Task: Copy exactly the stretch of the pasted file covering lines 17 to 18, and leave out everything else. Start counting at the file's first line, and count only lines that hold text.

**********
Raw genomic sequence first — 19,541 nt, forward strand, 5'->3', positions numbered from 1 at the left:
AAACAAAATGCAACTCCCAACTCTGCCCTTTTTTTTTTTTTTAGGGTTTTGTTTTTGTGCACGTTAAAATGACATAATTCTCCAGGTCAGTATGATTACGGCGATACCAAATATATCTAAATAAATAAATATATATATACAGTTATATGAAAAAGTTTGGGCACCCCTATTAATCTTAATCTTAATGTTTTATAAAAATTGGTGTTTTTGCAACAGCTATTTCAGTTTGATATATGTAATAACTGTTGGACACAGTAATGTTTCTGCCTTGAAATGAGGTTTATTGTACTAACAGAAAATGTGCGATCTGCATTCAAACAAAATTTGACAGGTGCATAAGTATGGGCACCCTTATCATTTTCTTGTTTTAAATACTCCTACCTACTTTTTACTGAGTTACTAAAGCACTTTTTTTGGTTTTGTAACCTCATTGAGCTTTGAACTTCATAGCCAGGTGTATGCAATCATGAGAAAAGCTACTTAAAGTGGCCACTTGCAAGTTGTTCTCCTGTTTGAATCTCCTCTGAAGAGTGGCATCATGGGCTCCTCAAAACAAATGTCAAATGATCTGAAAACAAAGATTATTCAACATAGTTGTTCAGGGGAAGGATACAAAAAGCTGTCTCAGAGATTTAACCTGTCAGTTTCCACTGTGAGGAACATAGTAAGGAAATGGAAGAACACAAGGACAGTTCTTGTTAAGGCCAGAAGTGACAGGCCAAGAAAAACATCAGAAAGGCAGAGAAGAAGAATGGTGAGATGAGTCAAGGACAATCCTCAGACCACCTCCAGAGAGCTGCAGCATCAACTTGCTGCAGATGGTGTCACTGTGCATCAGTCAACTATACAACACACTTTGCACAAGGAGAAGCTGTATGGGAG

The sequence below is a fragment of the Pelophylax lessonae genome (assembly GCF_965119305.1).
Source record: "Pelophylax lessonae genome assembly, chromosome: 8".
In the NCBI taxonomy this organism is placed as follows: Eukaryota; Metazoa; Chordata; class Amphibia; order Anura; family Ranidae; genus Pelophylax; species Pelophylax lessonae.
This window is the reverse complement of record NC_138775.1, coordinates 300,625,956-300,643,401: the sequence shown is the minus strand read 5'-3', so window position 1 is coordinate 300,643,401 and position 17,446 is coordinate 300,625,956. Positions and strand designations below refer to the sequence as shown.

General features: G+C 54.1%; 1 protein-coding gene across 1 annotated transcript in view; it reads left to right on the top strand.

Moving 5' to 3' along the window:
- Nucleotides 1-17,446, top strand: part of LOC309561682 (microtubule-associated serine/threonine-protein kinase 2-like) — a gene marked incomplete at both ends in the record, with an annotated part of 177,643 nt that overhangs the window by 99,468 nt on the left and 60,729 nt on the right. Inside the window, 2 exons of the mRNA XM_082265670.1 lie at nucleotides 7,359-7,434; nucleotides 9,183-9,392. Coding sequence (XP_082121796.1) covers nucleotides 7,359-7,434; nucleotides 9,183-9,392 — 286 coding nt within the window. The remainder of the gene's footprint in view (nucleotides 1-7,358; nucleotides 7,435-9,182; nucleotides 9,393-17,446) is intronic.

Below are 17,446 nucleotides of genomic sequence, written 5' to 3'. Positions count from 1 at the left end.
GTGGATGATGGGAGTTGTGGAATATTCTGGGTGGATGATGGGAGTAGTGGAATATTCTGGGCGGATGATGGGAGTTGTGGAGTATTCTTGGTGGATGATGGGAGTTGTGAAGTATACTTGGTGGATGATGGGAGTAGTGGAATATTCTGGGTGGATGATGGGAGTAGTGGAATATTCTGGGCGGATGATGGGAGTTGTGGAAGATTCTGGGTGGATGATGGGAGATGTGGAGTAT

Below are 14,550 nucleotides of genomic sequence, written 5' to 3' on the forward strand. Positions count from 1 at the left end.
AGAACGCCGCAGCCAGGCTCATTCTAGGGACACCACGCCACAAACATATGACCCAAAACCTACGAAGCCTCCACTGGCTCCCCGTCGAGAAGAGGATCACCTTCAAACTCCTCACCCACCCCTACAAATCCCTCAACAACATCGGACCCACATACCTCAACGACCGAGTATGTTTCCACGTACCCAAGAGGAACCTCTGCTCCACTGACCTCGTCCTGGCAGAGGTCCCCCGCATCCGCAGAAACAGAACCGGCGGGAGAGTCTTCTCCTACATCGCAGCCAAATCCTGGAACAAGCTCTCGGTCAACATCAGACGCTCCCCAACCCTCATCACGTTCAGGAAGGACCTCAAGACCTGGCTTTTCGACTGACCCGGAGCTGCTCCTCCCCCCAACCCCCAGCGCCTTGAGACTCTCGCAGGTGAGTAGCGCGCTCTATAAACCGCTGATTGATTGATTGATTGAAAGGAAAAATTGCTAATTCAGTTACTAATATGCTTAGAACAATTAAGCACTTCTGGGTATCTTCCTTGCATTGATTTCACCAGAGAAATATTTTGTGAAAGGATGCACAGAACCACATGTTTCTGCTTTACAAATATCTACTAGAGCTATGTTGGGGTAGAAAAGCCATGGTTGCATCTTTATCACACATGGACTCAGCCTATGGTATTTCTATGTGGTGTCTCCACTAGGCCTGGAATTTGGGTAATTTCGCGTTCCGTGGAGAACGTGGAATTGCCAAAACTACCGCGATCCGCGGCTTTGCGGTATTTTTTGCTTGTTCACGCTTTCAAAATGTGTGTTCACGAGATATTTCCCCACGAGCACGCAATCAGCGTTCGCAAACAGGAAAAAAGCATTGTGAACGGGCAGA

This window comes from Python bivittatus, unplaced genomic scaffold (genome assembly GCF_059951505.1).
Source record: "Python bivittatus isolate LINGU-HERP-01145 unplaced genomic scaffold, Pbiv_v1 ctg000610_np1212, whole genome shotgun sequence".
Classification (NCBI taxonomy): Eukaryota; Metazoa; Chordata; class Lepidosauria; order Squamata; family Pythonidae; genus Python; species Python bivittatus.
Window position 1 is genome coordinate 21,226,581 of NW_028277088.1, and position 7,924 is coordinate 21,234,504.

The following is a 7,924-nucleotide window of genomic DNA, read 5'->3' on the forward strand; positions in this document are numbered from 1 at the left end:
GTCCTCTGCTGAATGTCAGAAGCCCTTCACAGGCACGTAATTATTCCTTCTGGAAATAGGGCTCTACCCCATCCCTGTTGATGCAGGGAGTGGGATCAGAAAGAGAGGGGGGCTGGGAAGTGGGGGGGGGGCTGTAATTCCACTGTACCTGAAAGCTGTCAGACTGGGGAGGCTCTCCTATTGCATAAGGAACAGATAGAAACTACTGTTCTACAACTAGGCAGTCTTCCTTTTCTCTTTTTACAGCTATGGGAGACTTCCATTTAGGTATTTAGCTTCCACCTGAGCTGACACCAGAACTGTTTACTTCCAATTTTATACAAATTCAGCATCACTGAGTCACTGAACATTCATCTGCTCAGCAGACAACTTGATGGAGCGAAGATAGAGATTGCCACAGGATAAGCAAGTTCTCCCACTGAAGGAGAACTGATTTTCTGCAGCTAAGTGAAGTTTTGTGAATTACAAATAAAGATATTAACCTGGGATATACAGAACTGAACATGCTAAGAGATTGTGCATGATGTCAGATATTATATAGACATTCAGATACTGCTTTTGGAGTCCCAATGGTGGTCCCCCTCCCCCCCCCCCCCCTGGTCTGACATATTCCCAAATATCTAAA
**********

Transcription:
Window position 1 is genome coordinate 21,226,581 of NW_028277088.1, and position 7,924 is coordinate 21,234,504.

The following is a 7,924-nucleotide window of genomic DNA, read 5'->3' on the forward strand; positions in this document are numbered from 1 at the left end: